Rent, damage bill


Duane Pellam of Plymouth Township said he has already been evicted from the trailer he shares with his fiancee and daughter. He showed a bill for $1,079 for rent and damages for the month of January to prove it.


Pellam said he was evicted for refusing to allow FEMA workers to enter his home on Allen Street in the West Nanticoke section of Plymouth Township.


Recipients of FEMA aid must demonstrate that they are making progress toward finding permanent housing once a month. For homeowners planning to return to their homes, that means they must show the progress in repairing their damaged property.


Pellam said his house was robbed of about $30,000 in tools and supplies and he refused to allow FEMA entry because he was waiting for state police to take fingerprints inside the home.


State police at Wyoming said they could not confirm Pellam’s story because they do not release information about the victims of crimes, but they said there were multiple robberies in the area of Pellam’s home on Allen Street around the time Pellam reported.


Pellam said he has not paid the January bill, and he does not plan to leave his FEMA mobile home.


“Not unless they come with the sheriff and bodily remove us,” he said. “First of all, you can’t evict someone in the middle of the winter; it’s against the law.”


Herrick responded that FEMA does not speak to the situations or specific occupants for privacy issues, but said generally that while FEMA housing advisers check progress in obtaining alternate housing monthly, “interim contacts may be necessary in some cases for a variety of reasons.”


“There are also times when housing advisers will need to deliver or obtain information and documents from the disaster survivor,” he said.


Compliance required


Herrick also noted that under the housing agreement signed by mobile home recipients, disaster survivors acknowledge that failure to comply with the the government’s conditions for use or any decision by FEMA to terminate the local direct housing program may result in them being required to leave the unit and return the unit’s keys to FEMA as soon as possible.


“The survivor agrees to make a diligent effort to obtain permanent housing as soon as possible and to establish a permanent housing plan,” he added. “They agree that, if FEMA determines adequate alternate housing is available, their household will accept that alternate housing and leave this temporary housing unit as soon as possible.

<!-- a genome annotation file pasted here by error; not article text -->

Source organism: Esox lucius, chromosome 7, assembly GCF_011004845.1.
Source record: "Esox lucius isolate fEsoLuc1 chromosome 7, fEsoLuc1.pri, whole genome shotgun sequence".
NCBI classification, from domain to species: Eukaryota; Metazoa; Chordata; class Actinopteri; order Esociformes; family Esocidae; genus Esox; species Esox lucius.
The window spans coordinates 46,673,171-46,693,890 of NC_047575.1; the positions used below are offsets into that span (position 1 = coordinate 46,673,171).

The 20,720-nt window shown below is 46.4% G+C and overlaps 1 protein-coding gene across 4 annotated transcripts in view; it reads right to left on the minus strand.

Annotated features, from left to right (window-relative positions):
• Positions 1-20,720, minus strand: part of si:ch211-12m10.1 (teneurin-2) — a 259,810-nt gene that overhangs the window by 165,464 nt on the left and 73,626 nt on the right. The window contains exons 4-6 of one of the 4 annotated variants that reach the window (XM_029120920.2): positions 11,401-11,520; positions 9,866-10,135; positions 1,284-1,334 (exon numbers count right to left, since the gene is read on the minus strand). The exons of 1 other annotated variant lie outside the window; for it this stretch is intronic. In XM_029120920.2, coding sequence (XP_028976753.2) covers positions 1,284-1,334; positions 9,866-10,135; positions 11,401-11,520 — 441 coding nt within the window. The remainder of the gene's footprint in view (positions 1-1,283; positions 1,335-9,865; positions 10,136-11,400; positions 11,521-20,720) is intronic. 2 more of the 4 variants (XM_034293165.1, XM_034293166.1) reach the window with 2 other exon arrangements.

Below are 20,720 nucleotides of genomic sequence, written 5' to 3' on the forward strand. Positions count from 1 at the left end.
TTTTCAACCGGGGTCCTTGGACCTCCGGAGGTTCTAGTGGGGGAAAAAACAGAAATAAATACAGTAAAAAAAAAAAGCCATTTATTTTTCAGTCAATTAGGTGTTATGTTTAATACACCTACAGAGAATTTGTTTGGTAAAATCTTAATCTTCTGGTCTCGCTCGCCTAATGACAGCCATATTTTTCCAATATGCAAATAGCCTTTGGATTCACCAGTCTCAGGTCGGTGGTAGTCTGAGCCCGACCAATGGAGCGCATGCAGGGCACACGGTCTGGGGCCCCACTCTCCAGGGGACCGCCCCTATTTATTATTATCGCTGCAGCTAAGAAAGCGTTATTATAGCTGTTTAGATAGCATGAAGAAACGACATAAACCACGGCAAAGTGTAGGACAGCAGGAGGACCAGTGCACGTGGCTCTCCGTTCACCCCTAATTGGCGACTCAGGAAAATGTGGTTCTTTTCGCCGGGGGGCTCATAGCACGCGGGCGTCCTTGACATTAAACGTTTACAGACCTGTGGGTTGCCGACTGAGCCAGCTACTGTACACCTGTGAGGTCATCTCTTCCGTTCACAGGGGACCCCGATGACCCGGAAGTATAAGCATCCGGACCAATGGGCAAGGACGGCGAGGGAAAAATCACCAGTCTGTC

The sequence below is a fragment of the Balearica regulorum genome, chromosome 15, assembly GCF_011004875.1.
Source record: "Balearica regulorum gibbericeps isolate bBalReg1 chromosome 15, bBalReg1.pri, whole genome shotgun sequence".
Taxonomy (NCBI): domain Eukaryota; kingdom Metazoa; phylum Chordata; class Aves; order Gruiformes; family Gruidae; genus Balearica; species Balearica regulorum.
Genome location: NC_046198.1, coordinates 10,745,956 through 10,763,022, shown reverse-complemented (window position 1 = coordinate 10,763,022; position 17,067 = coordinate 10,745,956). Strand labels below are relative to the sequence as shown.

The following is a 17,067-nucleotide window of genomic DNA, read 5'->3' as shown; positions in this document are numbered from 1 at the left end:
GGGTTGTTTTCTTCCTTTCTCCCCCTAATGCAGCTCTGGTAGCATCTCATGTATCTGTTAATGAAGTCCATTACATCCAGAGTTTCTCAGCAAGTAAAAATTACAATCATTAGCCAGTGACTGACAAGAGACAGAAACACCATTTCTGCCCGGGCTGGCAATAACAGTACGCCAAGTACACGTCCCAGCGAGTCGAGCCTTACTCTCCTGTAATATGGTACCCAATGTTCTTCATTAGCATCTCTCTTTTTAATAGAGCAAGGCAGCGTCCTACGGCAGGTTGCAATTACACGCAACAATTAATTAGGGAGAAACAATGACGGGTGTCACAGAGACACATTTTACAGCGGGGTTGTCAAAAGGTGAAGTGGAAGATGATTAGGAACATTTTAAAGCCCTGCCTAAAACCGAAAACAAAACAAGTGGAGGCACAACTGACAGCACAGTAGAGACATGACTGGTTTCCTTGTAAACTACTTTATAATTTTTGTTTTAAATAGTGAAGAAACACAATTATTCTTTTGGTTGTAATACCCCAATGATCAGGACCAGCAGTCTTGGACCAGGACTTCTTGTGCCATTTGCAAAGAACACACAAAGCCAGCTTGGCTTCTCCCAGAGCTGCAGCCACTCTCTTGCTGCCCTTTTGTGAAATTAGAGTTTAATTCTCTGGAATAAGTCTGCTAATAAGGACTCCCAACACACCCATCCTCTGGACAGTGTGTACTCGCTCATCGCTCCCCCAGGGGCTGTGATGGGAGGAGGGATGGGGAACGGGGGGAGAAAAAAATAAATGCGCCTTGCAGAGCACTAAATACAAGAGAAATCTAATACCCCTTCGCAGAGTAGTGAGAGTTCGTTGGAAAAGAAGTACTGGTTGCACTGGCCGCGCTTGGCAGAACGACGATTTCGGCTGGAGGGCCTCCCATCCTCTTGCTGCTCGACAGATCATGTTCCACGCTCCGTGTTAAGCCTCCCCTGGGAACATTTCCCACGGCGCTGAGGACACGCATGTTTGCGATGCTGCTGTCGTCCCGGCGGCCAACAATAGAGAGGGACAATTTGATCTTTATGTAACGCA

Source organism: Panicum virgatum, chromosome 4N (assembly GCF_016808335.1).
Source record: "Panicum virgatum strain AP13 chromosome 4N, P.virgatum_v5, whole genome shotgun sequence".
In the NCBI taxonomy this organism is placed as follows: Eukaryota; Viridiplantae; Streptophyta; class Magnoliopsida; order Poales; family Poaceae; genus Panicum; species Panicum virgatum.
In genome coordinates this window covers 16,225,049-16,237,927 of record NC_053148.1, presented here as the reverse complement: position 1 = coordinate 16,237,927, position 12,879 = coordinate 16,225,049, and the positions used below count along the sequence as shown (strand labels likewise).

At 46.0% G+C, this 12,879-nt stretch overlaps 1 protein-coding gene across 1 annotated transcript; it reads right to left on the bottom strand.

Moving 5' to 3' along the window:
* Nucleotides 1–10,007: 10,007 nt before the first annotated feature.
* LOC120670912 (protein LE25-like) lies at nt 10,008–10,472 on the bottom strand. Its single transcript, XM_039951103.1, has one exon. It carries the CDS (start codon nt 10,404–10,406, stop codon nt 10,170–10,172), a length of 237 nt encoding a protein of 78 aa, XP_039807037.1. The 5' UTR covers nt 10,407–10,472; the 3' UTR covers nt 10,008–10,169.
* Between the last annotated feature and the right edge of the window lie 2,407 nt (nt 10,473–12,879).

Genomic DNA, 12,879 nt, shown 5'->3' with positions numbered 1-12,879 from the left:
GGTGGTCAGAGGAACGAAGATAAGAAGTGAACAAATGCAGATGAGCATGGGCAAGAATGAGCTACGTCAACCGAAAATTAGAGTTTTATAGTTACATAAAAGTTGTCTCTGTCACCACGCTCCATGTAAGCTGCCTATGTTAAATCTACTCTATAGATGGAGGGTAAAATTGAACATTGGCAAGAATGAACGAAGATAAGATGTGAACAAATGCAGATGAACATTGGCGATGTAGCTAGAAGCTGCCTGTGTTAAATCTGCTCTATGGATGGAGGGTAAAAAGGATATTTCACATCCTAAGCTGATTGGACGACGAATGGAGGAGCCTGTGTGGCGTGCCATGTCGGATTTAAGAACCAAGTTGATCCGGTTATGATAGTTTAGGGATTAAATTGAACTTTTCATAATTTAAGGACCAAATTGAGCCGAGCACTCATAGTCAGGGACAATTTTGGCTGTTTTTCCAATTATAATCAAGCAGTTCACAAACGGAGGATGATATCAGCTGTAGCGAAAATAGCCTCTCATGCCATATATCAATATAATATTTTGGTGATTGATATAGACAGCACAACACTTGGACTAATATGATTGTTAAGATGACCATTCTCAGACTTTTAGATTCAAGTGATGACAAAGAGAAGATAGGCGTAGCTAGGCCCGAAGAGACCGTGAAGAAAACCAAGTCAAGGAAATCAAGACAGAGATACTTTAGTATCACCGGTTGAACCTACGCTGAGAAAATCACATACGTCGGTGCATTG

“The housing advisor assists the survivor by offering available rental units in their area including available housing obtained through PA Housing Search and U.S. Department of Housing and Urban Development local housing authorities. After Tropical Storm Lee, some local housing authorities were prioritizing displaced disaster survivors whose permanent housing plan fit their program criteria.”


In contrast to Luzerne County, all Wyoming County residents have moved out of the temporary housing units. Wyoming County Emergency Manager Gene Dziak said the last residents of the Highfields Community Trailer Park built by FEMA in Tunkhannock Township had moved out last week.


He said the park is now a “ghost town.”


“There’s a couple of trailers left and that’s about it,” Dziak said.


FEMA spent between $3 million and $4 million developing and installing utility connections on the privately owned site, not counting the cost of mobile homes. It elected to develop the 30-acre property due to a lack of rental housing and space in existing mobile home parks in Wyoming County.


Dziak applauded the agency’s work in providing housing to residents of his county.


“I think FEMA did a good job at moving people in and out of there and doing the right things,” Dziak said. “They kept their 18-month deal and overall they did a good job.”


As residents who have moved out have vacated their housing units, many units have disappeared from the lots in local mobile home parks where they formerly stood. Herrick said they have been moved to a staging area and will, depending on condition, be auctioned to the general public through the General Service Administration’s website.


The staging area and offices at the former Sunshine Market on Route 315 in Plains Township, meanwhile, remain open. Herrick said the facility will remain open to demobilize trailers and to provide office space for housing advisers.


“An exact time frame for the operation of this facility isn’t known yet as there is still work to be done as the community recovers from Tropical Storm Lee,” Herrick said.